After distillation is aging. Again, different from whiskey to whiskey. Bourbon is only allowed to be aged in new, charred oak barrels. This is why bourbon is dark in color. After the bourbon barrels are used once, they have to be discarded. Wasteful, yeah. For that reason, they are usually shipped to Scotland, to be used for aging scotch. They don't have the same one barrel, one use rule. Scotches can vary in color. Darker ones have been aged in bourbon casks. Lighter ones, sherry casks. However, sometimes coloring is added, because people have the misconception that darker = better. Basically, the casks just have to be oak. That's the only rule about them, though there are plenty of other rules, about all steps of the process. And people think wine is fussy.

The proofs also differ, as bourbon can be no more than 160 proof, and scotch, 189.6. The terms single malt, blended, etc just refer to how pure the whiskey is. Single malt is made from one cask, usually with malted grain as the highest percentage ingredient. Blended whiskeys are a mix of several different casks, of different grains usually. There's lots of fiddly little bits and pieces of information accompanying whiskey as well, not much of which you really come across unless you care. Briefly, sometimes different types of casks are used just to finish scotches, usually ones that previously held port or sherry. They give the scotch a slightly sweeter, wine-ier flavor. The rest of everything can be found on Wikipedia, per usual.

And now for stuff that you won't get anywhere else, as a reward for reading all of that: my opinions. As we all know, I don't discriminate. I will drink anything. But anyway.

Personally, I prefer scotch, if I'm just going to be drinking it straight. I like the strong, peaty flavor that probably turns most people off, because I'm basically a 50 year old dude. However, if you want to try scotch and are afraid of being as manly as me, try Glenmorangie. It, as its website reveals, is fairly fruity. Sort of like my wine of choice.
That bottle is not the typical one you'll see, as it's for one of the "port finished" bottlings.

My favorite scotch is Laphroaig, which can't be shipped to the US. Tragedy of tragedies.
Oh, and something else about scotch: there are four "regions" in Scotland where it is produced, each making a slightly different product. But there are lots of distilleries in each region, so flavors can tend to overlap and be hard to tell apart. And there's no reason to be that uptight about it anyway. Generally, anything from the Highlands or one of the islands is a good choice. The Lowlands are okay, but too close to England to be really respected haha.

As for bourbon, I think it is best for mixing. Yes, it can be consumed on its own, and there is some really good stuff, but, because of the single distillation, it is always going to have a pretty serious bite. The older any type of whiskey is, FYI, the smoother it gets. A 30 year old scotch, for example, has all of the flavor and none of the bite. And if I had the money, I would drink it by the cask-full. But no.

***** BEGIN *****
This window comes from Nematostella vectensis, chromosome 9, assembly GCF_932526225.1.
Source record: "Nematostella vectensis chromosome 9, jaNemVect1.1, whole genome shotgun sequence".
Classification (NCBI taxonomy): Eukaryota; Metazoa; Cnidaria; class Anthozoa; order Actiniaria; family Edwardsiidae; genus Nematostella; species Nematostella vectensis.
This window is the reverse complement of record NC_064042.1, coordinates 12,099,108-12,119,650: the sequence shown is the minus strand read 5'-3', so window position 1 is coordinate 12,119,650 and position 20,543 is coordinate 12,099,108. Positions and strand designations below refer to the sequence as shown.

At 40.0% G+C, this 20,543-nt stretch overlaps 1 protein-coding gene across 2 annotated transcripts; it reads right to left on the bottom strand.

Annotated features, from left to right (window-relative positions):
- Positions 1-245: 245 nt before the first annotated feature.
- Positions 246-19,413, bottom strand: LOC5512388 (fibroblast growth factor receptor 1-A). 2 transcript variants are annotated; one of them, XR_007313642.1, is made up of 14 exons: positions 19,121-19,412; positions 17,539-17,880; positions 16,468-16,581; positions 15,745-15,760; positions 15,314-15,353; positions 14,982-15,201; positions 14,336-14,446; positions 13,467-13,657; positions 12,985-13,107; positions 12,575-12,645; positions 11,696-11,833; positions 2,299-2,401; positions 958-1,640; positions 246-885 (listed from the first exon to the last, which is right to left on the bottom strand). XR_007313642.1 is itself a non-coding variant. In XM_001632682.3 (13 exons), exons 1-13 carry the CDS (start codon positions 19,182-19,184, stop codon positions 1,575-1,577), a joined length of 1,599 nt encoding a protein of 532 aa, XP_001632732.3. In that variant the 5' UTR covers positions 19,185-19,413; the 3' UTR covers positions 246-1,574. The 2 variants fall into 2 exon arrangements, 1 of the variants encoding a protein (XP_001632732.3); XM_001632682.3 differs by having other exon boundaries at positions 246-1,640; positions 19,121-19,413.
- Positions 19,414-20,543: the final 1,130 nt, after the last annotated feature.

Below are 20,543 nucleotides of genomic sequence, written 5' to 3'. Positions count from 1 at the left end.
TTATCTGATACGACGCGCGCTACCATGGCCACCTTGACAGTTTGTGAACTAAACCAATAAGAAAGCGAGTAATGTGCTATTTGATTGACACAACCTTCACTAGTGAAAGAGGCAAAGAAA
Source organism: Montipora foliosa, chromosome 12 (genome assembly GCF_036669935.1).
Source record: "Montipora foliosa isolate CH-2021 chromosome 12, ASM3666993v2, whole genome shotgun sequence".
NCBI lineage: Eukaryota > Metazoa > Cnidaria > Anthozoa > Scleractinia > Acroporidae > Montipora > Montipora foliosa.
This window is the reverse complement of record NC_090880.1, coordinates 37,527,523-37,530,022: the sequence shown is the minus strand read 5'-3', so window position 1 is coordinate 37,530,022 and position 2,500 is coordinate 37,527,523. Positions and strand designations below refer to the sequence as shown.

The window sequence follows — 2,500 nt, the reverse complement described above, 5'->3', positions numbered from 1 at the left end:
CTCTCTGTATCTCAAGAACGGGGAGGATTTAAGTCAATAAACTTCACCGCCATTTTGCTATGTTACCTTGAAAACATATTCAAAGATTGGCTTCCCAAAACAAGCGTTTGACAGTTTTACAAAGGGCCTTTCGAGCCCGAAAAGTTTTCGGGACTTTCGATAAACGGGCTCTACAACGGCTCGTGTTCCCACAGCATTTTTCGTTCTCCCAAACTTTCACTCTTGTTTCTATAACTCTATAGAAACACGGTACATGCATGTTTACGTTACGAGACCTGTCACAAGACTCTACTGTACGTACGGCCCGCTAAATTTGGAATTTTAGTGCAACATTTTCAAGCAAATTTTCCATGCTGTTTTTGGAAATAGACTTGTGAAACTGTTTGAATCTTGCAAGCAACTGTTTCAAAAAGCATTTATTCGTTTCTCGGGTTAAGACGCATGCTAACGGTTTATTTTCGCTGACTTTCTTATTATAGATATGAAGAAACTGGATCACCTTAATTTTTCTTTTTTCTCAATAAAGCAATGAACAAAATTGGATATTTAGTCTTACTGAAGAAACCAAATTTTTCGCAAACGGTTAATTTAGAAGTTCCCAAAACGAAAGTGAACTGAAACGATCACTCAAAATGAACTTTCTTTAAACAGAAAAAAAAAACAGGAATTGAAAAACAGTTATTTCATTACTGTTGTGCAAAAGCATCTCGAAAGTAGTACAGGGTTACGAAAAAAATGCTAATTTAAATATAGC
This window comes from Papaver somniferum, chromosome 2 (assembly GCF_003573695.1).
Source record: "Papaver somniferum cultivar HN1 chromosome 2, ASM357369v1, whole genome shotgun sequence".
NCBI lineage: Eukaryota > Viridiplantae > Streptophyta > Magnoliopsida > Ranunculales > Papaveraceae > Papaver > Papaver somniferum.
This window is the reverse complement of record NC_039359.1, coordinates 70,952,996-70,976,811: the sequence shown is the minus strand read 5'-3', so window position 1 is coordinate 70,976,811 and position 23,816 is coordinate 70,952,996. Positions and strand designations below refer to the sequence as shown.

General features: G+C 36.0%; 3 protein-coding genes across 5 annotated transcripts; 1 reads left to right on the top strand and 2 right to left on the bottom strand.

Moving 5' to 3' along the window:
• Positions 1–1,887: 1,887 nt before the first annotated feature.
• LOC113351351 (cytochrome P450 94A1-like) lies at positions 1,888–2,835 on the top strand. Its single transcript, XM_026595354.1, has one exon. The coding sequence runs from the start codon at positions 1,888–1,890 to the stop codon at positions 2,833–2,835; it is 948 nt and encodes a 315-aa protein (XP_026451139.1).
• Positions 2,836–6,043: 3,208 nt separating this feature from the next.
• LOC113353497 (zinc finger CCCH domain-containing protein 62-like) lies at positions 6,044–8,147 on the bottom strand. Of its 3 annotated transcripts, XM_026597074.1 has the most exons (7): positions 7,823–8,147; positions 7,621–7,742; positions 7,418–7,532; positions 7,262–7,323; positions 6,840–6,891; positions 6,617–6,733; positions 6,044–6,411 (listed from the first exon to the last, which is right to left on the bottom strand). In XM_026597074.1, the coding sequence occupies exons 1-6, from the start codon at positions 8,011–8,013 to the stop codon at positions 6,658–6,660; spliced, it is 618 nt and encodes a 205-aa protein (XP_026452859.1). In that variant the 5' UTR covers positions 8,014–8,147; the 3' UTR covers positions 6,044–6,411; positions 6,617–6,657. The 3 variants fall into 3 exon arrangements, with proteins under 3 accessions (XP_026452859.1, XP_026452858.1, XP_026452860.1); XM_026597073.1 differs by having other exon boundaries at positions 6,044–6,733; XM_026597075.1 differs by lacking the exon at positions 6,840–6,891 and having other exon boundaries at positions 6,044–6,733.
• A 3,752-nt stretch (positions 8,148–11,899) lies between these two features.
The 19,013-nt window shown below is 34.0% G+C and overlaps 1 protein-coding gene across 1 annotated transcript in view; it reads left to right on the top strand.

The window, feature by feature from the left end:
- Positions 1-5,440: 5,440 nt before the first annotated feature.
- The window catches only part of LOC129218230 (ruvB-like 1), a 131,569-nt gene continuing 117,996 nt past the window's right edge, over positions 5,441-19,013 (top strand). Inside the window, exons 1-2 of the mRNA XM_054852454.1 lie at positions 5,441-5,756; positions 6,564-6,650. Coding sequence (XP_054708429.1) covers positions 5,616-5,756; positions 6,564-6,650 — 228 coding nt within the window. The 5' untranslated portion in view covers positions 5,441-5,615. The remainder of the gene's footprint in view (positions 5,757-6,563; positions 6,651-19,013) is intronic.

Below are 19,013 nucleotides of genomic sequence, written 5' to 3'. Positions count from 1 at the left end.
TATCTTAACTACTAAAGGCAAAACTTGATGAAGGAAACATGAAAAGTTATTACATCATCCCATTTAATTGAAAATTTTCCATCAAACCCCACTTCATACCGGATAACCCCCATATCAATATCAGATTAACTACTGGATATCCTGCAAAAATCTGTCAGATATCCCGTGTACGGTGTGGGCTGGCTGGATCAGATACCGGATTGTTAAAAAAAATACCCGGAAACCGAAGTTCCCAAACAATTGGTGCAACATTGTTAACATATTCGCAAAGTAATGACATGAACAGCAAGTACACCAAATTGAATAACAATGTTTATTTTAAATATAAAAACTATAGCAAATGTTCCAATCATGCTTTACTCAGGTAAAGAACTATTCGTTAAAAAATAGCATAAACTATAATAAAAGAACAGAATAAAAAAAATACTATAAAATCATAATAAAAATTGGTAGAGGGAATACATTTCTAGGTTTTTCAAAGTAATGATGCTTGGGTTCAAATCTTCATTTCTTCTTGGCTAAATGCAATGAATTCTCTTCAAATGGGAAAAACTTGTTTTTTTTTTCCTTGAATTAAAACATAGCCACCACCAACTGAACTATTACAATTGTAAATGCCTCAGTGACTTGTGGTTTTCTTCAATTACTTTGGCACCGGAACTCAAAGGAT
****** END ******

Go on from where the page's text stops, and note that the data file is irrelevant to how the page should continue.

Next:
Because I am always mixing bourbons with soda or whatever, I just go for the cheap stuff. I will have a hard time believing that there is really any reason to stock anything other than Jack Daniel's in the home.
Jack and Dr. Pepper, pretty much heaven. I like the licorice flavor that Jack has. Maker's Mark is also delicious, of course, but with the few bucks that I save buying Jack instead, I can get my bottle of Dr. P. If you want a really good bourbon, however, Woodford Reserve won't do you wrong.

And Irish whiskeys are a breed of their own. Most people, who shudder at the thought of drinking bourbon or scotch, would have no trouble stomaching something Irish. They really and truly are sweet and smooth. So much so that I don't really... prefer them. The two most prevalent are, of course, Jameson and also Bushmills. South vs. north, really.

Both are good with ginger ale, believe it or not. A good, light drink that won't make you look like a pussy. The Irish also mix them with cranberry juice, which I tried and is remarkably good.

There is something to be said for whiskey from a Gaelic speaking country, however, as the word whiskey comes from the Gaelic for "water of life." Uisge-beatha (Scottish Gaelic) or uisce beatha (Irish), neither said however you're thinking it, as with anything in Gaelic.



So that is an introduction to the world of whisk(e)y for you. Probably more than you ever wanted to know. But hey, it never hurts to be informed. And the fun of whiskey is drinking it and figuring out what you like, as with wine or anything else. Just remember, don't take it too seriously. Your Scottish and Irish compatriots will laugh at you. They probably will anyway, but the less ammunition you give them, the better.

Edit!!: I forgot something fairly important: how to drink whiskey. Basically, it's up to your tastes. The typical "scotch on the rocks" is actually wrong, from a connoisseur standpoint, because adding ice makes the whiskey too cold and kills some of the complexities of the flavor. To be a true purist, you would drink it straight or with a little bit of filtered water added. Really, though, it's up to your tastes. All that matters is that you enjoy it.

"Girly" Wine

Jezebel posted a link to an article about female winemakers in northwestern Spain. It's definitely worth a read.

Apparently the area is known for albarino, which as we know is Courtney's favorite.